• The Crackpots — Synetic Theater — ***1/2. Synetic Theater’s production is a world premiere stage adaptation of the 1973 Soviet Georgian film, “Sherekilebi,” written and directed by renowned Georgian director Rezo Gabriadze. A picaresque tale of a young bumpkin in the big city who lands first in prison and then in an asylum, it is a fantastical allegory about liberation and realizing one’s dreams. The final escape from confinement calls upon a Rube Goldberg-esque machine — a giant hen that flies. When the machine is finally running, which involves much flapping of enormous homemade wings, the sight is miraculous and stirring. Using balletic movement and mime techniques, the supple cast seems to effortlessly portray everything with an arrowy grace — and the absurd becomes possible. Through Feb. 8 at the Rosslyn Spectrum. 202/462-5364. Reviewed by Jayne Blanchard.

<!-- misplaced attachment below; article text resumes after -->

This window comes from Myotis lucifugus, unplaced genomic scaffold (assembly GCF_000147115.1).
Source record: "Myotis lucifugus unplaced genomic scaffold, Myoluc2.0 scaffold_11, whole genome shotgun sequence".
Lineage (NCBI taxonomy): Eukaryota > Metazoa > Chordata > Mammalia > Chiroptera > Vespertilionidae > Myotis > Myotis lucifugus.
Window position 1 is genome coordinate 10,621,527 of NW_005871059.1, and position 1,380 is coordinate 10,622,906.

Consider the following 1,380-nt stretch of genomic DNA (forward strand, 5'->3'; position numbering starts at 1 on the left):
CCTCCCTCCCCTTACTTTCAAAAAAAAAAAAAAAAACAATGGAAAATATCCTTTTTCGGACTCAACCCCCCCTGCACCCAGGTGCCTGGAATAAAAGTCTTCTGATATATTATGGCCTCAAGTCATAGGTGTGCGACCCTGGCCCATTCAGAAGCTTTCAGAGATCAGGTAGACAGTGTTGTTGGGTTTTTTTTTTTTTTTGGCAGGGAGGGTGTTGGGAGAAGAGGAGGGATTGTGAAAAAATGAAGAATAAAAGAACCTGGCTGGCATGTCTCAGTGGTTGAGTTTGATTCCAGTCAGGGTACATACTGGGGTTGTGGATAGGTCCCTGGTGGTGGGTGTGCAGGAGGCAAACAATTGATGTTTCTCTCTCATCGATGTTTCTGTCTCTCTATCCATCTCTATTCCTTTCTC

• Crowns — Arena Stage — ****. This exuberant, soulful musical play, written and directed by Regina Taylor, is blowing the roof off Arena Stage’s Kreeger Theatre. The show is based on Michael Cunningham and Craig Marberry’s book, “Crowns,” which was inspired by the authors’ mothers and combines elegant black-and-white photographs with interviews about black women and their church hats. A fired-up cast of six depicts the book’s many church women and the men in their lives. Miss Taylor’s simple plotline takes the form of a daylong church service. The music evokes moments of glory, the cast is uniformly exceptional, and Emilio Sosa has designed chapeaux that would make the Cat in the Hat pea-green with envy. Through Feb. 14. 202/488-3300. Reviewed by Jayne Blanchard.